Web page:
Hey Guys, Here's How to Act the Next Time You Get Passed by a Faster Woman
with LESLEY PATERSON, Liv Racing Off-Road Triathlete
For many female athletes, the scenario is a common one – during training or racing, you come up on a slower guy, and you pass him. Hardly newsworthy. “Getting chicked” isn’t a particularly nice phrase to begin with because most girls and women have spent their entire lives enduring negative comments about their athleticism, but the good news is that this seems to be changing, and the phrase is being reclaimed by women.
Once a guy does get chicked, what happens next is interesting…. In my 26 years of studying the Response to Chicking (RTC), here’s what I’ve learned: There are five types of response from guys who get passed by a faster woman (i.e., They get “chicked”), in order of welcomeness:
- The Silent: You pass him. Not a peep out of either party. There’s equality in mutual suffering.
- The Athleticism Admirer: He gives you some encouragement because he admires strong athletes doing their thang: “Great Job! Keep pushing! Looking Strong!”
- The Backhanded Encourager: Provides encouragement but usually cloaked in surprise or condescension (e.g., “Wow, you’re strong for a woman” or “Congrats, you did really well there - I couldn’t stay with you!”). (Err, yeah I know, I’m a stronger athlete).
- The Ego: Hangs on wheel for a while then passes you for 30 seconds before you pass him back because he is unable to sustain his ego-fueled surge. His insecurity about his athleticism has now become an annoyance. This process repeats until he either (a) throws in the towel, (b) starts to talk to you by mansplaining or about why he’s holding back due to [insert excuse here], or (c) he turns into The Creeper.
- The Creeper: He hangs back for a while, pulls alongside, then starts trying to chat you up, or saying otherwise unwelcome things.
This blog isn’t a man-bashing post. Far from it. I love men, fast and slow, and MOST men I’ve encountered fall into Category 1 or 2, with a few 3s. But, getting passed by a faster girl or woman turns some men into weirdos (Egos or Creepers). Perhaps seeing a swishing ponytail get a gap on them awakens a primitive brain chemistry? Perhaps it’s a window into their deep-seated ideas about what the female athlete body can do? Or perhaps it’s just they hate getting beaten, period.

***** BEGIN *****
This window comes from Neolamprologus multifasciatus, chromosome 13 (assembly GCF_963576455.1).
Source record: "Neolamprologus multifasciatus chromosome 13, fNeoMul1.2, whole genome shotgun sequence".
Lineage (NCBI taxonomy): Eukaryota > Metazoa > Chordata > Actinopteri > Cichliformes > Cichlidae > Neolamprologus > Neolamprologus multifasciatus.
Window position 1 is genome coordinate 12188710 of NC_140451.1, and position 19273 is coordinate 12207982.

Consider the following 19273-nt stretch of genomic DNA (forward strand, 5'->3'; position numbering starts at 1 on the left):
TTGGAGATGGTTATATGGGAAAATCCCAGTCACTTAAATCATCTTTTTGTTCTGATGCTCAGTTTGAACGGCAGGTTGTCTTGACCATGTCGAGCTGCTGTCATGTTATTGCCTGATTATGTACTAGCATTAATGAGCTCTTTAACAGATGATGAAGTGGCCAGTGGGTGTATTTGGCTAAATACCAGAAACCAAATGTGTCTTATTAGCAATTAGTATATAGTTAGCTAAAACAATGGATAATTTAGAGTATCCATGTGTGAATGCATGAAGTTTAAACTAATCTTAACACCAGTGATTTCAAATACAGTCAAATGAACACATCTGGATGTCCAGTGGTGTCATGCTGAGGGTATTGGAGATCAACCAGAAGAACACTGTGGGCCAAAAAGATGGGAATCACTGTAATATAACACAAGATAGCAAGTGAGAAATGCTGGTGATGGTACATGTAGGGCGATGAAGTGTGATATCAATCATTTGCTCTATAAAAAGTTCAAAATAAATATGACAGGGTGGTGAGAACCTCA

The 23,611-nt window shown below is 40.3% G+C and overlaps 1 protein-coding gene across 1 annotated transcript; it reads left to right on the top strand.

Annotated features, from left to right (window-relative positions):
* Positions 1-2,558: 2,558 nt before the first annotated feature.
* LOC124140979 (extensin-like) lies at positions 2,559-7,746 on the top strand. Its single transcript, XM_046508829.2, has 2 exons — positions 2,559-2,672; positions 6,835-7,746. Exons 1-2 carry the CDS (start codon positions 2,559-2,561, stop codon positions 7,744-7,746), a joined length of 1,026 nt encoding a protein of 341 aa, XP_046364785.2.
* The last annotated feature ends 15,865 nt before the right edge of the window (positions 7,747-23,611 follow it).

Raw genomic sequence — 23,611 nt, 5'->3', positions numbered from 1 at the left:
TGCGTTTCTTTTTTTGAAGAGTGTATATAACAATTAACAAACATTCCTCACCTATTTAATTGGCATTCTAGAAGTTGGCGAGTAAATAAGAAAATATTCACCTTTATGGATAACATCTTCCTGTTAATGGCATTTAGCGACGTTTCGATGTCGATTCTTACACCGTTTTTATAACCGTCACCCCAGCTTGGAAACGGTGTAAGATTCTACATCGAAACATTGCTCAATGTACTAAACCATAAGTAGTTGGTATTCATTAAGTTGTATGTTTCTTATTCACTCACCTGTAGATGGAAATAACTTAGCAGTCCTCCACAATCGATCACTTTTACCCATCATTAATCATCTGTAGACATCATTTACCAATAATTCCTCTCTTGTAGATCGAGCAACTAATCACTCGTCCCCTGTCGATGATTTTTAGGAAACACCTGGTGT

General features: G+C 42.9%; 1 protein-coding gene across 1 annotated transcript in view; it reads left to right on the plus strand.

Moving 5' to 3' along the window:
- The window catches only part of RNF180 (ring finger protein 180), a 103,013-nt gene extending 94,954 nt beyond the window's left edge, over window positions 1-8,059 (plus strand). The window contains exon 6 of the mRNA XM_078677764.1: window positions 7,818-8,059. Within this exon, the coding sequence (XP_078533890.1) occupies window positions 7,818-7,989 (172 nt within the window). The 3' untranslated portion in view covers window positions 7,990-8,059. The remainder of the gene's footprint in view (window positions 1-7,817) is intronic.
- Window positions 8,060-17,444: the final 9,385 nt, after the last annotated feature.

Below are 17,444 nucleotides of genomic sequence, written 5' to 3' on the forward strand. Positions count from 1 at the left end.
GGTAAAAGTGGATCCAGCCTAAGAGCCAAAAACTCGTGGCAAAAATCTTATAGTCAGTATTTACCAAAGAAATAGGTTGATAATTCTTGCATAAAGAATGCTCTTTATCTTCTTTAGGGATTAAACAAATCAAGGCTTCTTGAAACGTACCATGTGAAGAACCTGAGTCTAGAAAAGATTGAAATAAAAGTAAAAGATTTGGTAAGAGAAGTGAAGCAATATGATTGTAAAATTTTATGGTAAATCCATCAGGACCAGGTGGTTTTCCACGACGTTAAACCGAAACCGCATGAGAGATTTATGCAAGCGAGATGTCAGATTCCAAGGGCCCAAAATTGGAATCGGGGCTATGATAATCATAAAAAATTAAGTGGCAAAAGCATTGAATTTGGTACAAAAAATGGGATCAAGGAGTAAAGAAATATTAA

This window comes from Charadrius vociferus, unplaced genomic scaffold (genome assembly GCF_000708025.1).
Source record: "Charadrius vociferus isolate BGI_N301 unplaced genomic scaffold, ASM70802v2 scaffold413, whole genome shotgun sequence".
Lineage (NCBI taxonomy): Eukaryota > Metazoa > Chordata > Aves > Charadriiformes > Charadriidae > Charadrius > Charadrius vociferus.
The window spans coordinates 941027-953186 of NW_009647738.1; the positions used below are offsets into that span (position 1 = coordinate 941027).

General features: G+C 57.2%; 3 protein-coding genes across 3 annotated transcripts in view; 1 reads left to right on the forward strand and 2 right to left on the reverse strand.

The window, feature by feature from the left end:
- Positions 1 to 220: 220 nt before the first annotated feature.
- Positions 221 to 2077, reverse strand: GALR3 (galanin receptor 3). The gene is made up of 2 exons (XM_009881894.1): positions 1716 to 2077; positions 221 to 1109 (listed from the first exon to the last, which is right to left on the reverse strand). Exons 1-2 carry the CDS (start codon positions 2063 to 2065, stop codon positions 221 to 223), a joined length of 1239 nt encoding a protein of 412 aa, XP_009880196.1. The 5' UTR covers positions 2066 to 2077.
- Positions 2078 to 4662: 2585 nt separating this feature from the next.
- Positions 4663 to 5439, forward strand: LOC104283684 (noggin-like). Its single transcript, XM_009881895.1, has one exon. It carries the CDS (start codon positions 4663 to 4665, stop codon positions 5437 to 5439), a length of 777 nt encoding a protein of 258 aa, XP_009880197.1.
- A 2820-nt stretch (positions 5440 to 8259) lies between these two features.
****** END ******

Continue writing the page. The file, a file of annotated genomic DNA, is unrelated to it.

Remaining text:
Regardless of the reasons, as a faster woman who chicks men on a weekly basis here is some advice to the men from the women who chick you…
- Try to think of it as “Getting Mastered” rather than getting chicked. If you notice the gender before you notice the athleticism, focus on the latter, not the former. The reason you’re getting passed is because the athlete is usually fitter and faster than you (or doing specific intervals that are faster than whatever you’re doing).
- If you do insist on saying something... make it about pleasantries (“Great day for it!”), our athleticism (“Good job”), not our gender or our body (“You have amazing legs” – hint: you’re now tip-toeing into the Creeper category). If you’re in any doubt of the difference, make sure you would be comfortable saying the exact same thing to a man who passes you).
- Enjoy the experience of witnessing an athlete who is mastering their craft with probably just as many competing demands on their life as you have. Respect the hustle and the lifestyle.
- Humanize us. The girl or woman passing you is someone’s daughter, mother, sister, wife, girlfriend, best friend. Be respectful and talk as though other people are listening.
- If you do want to talk, respect the context (headphones in or breathing hard are signs that conversation is unlikely to be welcome) and know the rules of conversation. If you don’t get a response to your first sentence (or barely get a response), there’s a good chance conversation isn’t welcomed. Don’t keep at it like a woodpecker.
- If you want a free tow, hint at what you’re doing in a non-Creeper way… (e.g., “you mind if I sit on your wheel? This headwind is killing me and you’re stronger than I am.”). And don’t be offended if she says, “I’d rather you didn’t.” And if you DO sit on, this isn’t an open invite to keep trying to strike up a conversation if we give you signs that we don’t want to talk.
Now if you’re a man reading this, you might be thinking, “All these rules for riding/running alongside a woman now? This is our PC culture gone mad!” To which I say, not at all! It’s not that complicated – be kind, respectful, humble, and most importantly – treat us like athletes. In return, we promise to do the same the next time you pass us!